Theme Of Power In One Flew Over The Cuckoo's Nest

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Ken Kesey’s, One flew over the cuckoo’s nest, is a novel set in an Oregon psychiatric hospital which portrays the psychedelic sixties. In this extract, Kesey strongly emphasizes the theme of power through Harding’s speech using different techniques. He does this by focusing on the context and the society of the sixties, conformity, strong use of animal imagery and the shift in power. Firstly, Harding’s speech effectively reflects the theme of power, by inferring the social and historical context in the sixties society. This is clearly evident, as Kesey creates a metaphor to the government’s exploitation when Harding claims, “The ritual of our existence is based on the strong getting stronger by devouring the weak”. Besides from criticising…show more content…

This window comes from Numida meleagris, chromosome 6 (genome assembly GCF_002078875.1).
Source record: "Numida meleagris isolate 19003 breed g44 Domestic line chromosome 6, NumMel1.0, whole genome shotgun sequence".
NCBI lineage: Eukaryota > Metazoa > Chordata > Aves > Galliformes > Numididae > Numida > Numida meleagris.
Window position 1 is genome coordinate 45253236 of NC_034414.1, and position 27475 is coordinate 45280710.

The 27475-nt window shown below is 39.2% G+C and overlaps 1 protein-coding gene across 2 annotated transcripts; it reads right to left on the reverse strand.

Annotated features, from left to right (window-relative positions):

This is clearly evident, when Harding states, “In defence, the rabbit becomes sly and frightened and elusive and he digs holes and hides when the wolf is about.” Here, Kesey uses the rabbit to symbolise the patients and the wolf to represent Nurse Ratched. The triplet, “sly and frightened and elusive” further emphasizes how inferior they are towards the nurse, suggesting they are conformed to this hierarchy in the ward. In addition to this, the alliteration of the h sound when Harding says, “he digs holes and hides”, mimics repeated breaths and, therefore, implies the struggle of the patients. Hence, this again infers that they are submissive towards Nurse Ratched. Nevertheless, this imagery can also be applied to the context of the 1960s, since it clearly represents the conformity and the division in society. The personification portrays this widening gap between the government and the population, creating a predator and prey relationship and, therefore, implying the government’s exploitation. Thus, Kesey again highlights the fact that people were obsessed with power. In conclusion, Kesey manages to present the theme of power through Harding’s speech, by focusing on the social and historical context and the psychedelic sixties society; the use of language in order to portray a momentary shift in power; and the animal imagery to highlight the hierarchy in society. On the other hand, we can note that Harding’s speech is flawed, since he merely divides society into two categories: the rabbits and the wolf. In this way, Kesey displays the lack of individuality in society. What about other
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